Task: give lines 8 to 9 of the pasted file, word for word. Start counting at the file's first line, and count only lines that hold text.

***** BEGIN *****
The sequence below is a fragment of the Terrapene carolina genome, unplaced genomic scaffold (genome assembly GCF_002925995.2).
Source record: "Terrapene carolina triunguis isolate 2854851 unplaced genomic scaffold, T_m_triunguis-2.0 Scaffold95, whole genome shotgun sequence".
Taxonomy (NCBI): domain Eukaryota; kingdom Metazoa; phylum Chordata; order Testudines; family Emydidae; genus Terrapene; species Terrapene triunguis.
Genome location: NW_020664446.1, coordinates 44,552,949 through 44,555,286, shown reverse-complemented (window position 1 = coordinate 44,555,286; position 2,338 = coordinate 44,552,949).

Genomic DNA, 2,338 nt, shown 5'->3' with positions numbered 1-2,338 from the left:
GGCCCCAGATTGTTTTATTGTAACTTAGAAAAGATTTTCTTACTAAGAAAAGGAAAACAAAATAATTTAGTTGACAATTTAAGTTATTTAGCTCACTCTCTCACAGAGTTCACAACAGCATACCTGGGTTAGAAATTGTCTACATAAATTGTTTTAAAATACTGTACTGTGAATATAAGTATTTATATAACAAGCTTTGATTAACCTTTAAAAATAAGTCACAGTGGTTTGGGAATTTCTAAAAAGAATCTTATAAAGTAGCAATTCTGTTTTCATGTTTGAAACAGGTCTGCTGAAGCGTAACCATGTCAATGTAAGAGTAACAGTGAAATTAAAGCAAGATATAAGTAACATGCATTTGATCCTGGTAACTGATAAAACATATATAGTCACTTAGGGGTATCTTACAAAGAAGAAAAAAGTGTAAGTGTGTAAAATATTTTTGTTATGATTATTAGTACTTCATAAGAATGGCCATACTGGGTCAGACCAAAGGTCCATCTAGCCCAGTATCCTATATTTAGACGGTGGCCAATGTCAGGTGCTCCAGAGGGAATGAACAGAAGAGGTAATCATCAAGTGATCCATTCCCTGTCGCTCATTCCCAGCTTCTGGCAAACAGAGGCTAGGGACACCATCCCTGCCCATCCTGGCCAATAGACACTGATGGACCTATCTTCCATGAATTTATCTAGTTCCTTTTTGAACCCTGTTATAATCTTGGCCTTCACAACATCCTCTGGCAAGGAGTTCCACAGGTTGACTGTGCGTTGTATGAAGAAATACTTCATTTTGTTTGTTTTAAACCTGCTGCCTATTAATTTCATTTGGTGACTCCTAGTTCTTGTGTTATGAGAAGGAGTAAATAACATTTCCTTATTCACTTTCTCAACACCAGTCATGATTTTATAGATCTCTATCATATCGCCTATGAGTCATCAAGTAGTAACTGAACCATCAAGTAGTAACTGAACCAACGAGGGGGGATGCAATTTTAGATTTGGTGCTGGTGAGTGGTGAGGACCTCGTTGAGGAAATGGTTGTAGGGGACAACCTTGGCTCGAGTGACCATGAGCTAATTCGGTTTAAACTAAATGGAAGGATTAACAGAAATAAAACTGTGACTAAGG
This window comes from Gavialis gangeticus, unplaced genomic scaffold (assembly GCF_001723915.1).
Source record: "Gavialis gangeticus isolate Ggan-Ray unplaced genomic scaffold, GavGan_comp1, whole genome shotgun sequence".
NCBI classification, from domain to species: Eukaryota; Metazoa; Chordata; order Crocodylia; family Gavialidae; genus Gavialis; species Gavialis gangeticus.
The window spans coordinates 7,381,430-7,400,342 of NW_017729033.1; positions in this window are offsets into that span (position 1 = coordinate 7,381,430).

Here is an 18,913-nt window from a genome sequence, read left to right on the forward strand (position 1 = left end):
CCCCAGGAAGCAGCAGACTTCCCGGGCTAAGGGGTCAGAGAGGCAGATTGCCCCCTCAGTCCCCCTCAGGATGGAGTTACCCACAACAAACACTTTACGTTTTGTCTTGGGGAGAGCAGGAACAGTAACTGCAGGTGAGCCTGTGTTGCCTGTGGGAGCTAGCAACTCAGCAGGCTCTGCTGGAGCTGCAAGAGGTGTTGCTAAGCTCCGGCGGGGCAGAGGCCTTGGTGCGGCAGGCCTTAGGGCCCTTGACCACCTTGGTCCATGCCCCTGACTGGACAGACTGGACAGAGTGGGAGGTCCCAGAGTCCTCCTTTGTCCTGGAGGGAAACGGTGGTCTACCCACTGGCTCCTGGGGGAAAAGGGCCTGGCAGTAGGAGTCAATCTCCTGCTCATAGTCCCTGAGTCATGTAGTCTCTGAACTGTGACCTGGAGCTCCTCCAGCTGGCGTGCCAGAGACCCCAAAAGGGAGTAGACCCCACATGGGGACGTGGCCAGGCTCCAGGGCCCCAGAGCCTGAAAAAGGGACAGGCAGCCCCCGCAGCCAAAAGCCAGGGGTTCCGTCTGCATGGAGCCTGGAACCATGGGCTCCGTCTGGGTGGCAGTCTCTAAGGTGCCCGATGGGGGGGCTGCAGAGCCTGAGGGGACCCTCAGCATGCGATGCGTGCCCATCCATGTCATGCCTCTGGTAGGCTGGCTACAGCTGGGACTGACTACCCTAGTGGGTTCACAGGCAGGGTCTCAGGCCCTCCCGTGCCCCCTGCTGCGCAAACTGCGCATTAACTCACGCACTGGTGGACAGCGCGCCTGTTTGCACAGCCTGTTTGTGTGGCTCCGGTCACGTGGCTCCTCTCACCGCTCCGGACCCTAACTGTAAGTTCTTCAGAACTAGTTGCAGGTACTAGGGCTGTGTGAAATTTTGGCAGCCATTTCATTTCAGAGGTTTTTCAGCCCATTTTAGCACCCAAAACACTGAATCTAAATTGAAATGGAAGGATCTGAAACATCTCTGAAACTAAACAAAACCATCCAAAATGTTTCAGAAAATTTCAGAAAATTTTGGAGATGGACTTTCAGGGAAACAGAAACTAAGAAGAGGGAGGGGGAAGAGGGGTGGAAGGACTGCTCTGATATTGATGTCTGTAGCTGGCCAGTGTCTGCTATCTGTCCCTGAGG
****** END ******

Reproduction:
Source record: "Gavialis gangeticus isolate Ggan-Ray unplaced genomic scaffold, GavGan_comp1, whole genome shotgun sequence".
NCBI classification, from domain to species: Eukaryota; Metazoa; Chordata; order Crocodylia; family Gavialidae; genus Gavialis; species Gavialis gangeticus.